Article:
“Oh, I feel as if I was dying.”

Almost immediately, he became unconscious again. He lay very quiet, but as he breathed with accustomed regularity, his parents concluded that he was sleeping. No mark on the head seemed to indicate that he was seriously hurt. It was thought that the blood on the ear came from some small wound that had been inflicted by the stick. The family thought Strauss would wake all right in the morning, and did not deem the injury sufficient to need the attention of a doctor, consequently none was summoned.

All Sunday the injured lad lay in the same unconscious state. About 6 o’clock at night Dr. Van Duyn was summoned. When the Doctor saw the patient he was at once convinced the injury was very serious. He contrived to partly restore the sleeper, but could not wholly bring him to. The medical examination disclosed the fact that the sufferer’s right side was completely paralyzed, and the left side partially. It was also evident that the skull was probably fractured near the base of the brain. The parents were still of the opinion that there was no danger of a serious result. During Sunday night and the whole of yesterday there was no change for the better in Strauss’ condition. When the Doctor called last night he found the boy much worse and expressed his opinion that death must ensue. No effort served to resuscitate the sleeper. So low was his condition that when the doctor left his bedside last night it was feared that he would not live until morning. The father and mother of the dying boy could hardly realize the fact that the lad’s end was so near, and as they stood silent and tearful by the bedside the sight was very sad.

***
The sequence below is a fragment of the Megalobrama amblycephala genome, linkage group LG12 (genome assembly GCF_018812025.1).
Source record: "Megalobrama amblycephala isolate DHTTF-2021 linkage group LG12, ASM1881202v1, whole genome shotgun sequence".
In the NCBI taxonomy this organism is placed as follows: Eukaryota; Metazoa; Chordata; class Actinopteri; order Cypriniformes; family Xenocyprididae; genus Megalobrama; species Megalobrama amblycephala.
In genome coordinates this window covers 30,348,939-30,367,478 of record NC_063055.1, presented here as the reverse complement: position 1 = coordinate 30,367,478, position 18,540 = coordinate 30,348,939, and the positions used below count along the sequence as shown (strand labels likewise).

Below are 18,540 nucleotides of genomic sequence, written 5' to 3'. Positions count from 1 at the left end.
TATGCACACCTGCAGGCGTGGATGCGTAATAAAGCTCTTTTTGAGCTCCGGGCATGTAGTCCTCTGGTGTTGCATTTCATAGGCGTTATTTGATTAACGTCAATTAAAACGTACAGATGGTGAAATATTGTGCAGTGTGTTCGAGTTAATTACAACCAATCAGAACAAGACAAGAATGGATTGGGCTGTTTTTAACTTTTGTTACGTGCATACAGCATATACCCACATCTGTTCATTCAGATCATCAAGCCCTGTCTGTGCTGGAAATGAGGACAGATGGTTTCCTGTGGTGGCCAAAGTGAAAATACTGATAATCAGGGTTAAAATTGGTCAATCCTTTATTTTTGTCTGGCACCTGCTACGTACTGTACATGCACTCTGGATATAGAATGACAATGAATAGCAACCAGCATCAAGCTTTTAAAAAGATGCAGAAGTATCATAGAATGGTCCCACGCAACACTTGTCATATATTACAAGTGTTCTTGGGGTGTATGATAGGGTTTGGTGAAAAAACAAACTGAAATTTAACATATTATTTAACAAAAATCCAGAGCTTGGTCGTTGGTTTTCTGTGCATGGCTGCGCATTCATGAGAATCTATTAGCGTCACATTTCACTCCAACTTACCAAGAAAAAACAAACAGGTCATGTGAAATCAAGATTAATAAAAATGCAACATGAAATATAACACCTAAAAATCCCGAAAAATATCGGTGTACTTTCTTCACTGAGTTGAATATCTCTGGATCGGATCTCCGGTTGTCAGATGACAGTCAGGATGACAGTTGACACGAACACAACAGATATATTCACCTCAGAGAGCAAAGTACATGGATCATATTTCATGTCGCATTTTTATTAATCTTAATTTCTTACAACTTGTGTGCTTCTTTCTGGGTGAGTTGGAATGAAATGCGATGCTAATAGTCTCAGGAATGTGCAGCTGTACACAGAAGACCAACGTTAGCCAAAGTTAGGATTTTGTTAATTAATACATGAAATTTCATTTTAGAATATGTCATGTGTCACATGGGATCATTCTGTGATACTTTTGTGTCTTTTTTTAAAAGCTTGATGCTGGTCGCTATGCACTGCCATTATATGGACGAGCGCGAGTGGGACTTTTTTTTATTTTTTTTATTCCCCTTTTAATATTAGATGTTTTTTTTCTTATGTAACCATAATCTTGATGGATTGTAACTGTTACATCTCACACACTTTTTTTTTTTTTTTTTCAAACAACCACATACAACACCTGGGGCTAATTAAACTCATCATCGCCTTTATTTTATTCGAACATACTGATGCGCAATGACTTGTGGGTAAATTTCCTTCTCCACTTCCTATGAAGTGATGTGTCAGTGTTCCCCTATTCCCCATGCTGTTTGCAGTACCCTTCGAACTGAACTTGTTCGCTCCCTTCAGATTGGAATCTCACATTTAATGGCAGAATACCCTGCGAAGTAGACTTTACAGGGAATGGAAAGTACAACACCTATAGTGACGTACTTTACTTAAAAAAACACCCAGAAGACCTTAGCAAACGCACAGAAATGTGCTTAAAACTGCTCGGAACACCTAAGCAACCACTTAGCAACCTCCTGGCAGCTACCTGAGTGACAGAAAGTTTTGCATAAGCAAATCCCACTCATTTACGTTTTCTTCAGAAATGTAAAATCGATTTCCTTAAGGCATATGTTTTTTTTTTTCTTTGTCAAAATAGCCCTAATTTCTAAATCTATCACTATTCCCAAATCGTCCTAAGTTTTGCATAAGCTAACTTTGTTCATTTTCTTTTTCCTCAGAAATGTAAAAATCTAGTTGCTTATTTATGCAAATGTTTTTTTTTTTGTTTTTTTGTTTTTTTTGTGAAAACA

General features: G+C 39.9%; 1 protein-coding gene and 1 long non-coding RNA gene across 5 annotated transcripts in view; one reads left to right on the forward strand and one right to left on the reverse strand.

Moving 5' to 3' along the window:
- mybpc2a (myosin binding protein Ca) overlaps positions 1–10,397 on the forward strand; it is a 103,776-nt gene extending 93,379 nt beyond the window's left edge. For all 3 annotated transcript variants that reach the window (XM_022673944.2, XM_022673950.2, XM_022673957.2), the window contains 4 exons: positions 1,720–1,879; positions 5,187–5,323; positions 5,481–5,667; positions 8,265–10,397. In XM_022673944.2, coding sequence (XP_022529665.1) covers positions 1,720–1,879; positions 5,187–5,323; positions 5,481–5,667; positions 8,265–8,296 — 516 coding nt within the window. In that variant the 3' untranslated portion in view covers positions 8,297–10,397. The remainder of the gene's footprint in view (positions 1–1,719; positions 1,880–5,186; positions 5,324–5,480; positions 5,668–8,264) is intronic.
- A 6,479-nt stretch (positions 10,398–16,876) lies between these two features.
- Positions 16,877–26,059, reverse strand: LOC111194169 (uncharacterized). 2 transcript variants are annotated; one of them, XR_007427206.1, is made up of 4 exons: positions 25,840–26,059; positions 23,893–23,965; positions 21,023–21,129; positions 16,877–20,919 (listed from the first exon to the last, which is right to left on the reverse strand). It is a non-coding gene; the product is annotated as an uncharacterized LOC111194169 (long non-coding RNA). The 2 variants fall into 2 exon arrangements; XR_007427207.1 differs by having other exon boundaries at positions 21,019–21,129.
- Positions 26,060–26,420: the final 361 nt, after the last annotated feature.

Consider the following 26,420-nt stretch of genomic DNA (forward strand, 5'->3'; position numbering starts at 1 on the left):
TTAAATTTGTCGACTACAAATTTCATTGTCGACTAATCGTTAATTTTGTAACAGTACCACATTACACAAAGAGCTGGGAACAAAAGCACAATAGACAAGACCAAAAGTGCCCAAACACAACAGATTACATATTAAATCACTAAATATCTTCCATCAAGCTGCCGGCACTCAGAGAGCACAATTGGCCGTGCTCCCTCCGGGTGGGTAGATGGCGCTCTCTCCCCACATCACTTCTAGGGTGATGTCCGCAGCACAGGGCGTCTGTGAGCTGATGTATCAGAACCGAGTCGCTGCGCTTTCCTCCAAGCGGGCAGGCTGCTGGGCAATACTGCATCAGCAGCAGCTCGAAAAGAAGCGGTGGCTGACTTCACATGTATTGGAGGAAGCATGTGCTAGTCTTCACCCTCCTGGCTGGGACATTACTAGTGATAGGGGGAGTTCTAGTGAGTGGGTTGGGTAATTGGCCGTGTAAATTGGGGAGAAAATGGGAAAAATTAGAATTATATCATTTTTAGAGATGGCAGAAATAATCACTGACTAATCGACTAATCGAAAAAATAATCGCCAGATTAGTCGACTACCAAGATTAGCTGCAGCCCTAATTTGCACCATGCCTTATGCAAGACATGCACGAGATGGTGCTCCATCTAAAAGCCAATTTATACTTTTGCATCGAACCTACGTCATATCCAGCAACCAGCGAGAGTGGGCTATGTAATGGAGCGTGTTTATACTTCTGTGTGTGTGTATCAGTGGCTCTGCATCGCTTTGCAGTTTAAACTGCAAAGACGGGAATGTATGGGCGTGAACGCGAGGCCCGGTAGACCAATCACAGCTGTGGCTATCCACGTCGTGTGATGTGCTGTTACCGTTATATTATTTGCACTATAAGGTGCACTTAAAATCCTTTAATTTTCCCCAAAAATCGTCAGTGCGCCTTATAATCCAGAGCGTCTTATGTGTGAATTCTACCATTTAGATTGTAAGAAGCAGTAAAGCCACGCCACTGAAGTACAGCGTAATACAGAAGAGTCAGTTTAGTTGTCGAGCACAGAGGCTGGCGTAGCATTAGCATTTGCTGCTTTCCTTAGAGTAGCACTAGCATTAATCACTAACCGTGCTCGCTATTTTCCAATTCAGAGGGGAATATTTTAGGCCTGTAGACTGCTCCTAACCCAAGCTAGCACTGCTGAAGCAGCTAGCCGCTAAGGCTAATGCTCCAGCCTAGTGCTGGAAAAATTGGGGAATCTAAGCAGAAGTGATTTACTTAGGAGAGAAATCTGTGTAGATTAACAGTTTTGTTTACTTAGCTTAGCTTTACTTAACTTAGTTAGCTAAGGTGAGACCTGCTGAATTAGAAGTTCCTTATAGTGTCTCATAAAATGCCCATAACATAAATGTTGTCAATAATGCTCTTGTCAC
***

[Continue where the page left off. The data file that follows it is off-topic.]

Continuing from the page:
Henry Strauss is about 19 years of age and is very smart and a good workman. He has found employment in several different places but was too unsteady to remain long with one employer. After working for a few weeks he would unexpectedly leave the shop. What money he had saved he would spend in getting intoxicated. He was inclined to be somewhat dissipated. His father, who is steady and industrious, is well-liked by all who know him, and works hard to get sufficient money to support a large family. Mrs. Strauss is also spoken of as a very estimable woman who does her share towards providing for the necessities of the family.

A warrant was issued yesterday for McClure’s arrest, but at a late hour last night he had not been apprehended.”

[The Syracuse Standard, Tuesday Morning, June 14, 1881 (found at Syracuse NY Daily Standard 1881 Grayscale – 0536.pdf)]


And the second article for today:

The Syracuse Standard, Wednesday Morning, June 15, 1881


Henry Strauss Dies from the effects of David McClure’s Blow

Henry Strauss died at 2 o’clock yesterday morning at the home of his parents, No. 344 West Fayette Street. Death was caused by the blow on the head which David McClure, an imbecile whom he had been tormenting, dealt him with a heavy stick of wood late last Saturday afternoon. When Officer Quigley awoke early yesterday morning he read the full account of the affair published in THE STANDARD and learned that a warrant had been issued for the arrest of the aggressor. The officer thereupon went to a barn where McClure was in the habit of sleeping and arrested him. Subsequently McClure was arraigned, charged on oath of Henry B. Strauss, father of the dead boy, with murder. The prisoner pleaded guilty to the charge and bail was fixed at $1000. In default of the required bond McClure was sent to the penitentiary to await the action of the grand jury.”
[The Syracuse Standard, Wednesday Morning, June 15, 1881 (found at Syracuse NY Daily Standard 1881 Grayscale – 0540.pdf)]